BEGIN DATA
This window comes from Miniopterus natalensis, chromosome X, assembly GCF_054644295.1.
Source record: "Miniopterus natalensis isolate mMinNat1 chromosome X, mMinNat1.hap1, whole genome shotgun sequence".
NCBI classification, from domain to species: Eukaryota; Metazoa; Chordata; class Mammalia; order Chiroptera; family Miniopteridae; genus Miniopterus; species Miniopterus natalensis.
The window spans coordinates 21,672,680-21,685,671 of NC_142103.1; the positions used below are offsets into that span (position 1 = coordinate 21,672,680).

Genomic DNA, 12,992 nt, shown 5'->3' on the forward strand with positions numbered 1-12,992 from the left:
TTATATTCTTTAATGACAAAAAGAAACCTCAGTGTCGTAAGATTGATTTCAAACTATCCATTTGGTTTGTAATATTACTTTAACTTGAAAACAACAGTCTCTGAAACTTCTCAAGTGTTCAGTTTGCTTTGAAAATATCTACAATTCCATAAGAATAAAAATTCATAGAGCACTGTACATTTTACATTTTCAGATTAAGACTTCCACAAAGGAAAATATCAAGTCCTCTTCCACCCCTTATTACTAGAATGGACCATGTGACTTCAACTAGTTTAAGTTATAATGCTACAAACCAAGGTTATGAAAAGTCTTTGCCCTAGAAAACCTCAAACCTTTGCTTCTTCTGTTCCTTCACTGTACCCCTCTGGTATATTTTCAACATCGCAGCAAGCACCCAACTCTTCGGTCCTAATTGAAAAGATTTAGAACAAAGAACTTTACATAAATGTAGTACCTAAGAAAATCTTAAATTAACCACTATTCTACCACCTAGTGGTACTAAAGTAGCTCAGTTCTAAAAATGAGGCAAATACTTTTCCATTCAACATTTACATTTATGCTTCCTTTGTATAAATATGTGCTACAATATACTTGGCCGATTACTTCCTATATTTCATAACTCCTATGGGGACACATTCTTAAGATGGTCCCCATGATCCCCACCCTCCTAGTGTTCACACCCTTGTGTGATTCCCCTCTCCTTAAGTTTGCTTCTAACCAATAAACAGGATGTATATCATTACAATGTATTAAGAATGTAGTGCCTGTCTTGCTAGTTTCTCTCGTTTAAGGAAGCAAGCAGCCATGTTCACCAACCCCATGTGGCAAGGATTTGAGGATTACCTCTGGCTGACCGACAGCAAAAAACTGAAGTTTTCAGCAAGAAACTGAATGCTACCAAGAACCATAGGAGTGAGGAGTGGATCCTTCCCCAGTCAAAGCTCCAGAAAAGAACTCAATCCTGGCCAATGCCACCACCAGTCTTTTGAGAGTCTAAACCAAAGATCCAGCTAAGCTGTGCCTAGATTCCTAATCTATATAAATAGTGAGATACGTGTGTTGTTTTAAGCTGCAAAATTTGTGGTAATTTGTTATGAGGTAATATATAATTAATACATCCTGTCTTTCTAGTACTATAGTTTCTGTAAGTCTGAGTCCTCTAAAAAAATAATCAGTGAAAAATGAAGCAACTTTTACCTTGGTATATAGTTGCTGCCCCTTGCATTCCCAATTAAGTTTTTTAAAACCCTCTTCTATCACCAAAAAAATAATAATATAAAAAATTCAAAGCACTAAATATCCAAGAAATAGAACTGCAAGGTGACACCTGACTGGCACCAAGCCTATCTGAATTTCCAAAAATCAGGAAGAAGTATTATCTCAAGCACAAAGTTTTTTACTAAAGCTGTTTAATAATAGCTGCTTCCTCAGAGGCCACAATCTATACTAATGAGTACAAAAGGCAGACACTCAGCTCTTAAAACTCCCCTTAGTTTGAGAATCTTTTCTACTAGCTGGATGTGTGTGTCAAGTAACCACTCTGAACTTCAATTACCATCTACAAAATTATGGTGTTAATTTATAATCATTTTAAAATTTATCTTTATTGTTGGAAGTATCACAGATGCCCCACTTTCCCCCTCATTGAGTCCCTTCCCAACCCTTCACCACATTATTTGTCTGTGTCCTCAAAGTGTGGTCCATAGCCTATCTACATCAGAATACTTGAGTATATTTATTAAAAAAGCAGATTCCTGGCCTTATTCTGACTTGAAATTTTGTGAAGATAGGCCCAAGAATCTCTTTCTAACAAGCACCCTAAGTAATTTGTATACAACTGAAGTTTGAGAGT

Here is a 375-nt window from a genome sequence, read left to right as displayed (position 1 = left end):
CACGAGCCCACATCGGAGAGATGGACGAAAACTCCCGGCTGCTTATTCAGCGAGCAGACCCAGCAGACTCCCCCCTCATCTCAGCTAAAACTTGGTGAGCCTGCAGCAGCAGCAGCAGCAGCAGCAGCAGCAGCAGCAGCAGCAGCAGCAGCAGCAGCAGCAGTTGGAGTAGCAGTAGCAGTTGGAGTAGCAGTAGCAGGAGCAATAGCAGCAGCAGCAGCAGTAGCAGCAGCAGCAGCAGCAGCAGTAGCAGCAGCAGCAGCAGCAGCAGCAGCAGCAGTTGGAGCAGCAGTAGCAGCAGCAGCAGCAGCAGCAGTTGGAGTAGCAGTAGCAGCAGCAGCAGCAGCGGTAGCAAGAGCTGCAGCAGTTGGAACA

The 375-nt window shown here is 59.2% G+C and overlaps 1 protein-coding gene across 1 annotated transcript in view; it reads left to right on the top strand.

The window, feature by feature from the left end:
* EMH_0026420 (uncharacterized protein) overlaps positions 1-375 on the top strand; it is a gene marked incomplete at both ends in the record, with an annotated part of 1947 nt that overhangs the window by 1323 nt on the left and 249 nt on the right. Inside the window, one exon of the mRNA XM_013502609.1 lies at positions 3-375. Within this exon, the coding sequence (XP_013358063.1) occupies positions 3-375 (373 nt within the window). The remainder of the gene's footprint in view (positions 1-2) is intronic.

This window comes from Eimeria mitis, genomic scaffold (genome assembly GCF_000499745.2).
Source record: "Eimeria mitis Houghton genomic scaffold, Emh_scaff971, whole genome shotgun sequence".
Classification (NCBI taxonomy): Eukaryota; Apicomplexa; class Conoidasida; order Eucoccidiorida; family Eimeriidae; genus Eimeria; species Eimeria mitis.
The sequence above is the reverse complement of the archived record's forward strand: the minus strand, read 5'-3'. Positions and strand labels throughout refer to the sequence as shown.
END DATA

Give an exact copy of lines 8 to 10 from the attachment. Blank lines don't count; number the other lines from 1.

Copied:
CACGAGCCCACATCGGAGAGATGGACGAAAACTCCCGGCTGCTTATTCAGCGAGCAGACCCAGCAGACTCCCCCCTCATCTCAGCTAAAACTTGGTGAGCCTGCAGCAGCAGCAGCAGCAGCAGCAGCAGCAGCAGCAGCAGCAGCAGCAGCAGCAGCAGCAGTTGGAGTAGCAGTAGCAGTTGGAGTAGCAGTAGCAGGAGCAATAGCAGCAGCAGCAGCAGTAGCAGCAGCAGCAGCAGCAGCAGTAGCAGCAGCAGCAGCAGCAGCAGCAGCAGCAGTTGGAGCAGCAGTAGCAGCAGCAGCAGCAGCAGCAGTTGGAGTAGCAGTAGCAGCAGCAGCAGCAGCGGTAGCAAGAGCTGCAGCAGTTGGAACA

The 375-nt window shown here is 59.2% G+C and overlaps 1 protein-coding gene across 1 annotated transcript in view; it reads left to right on the top strand.

The window, feature by feature from the left end: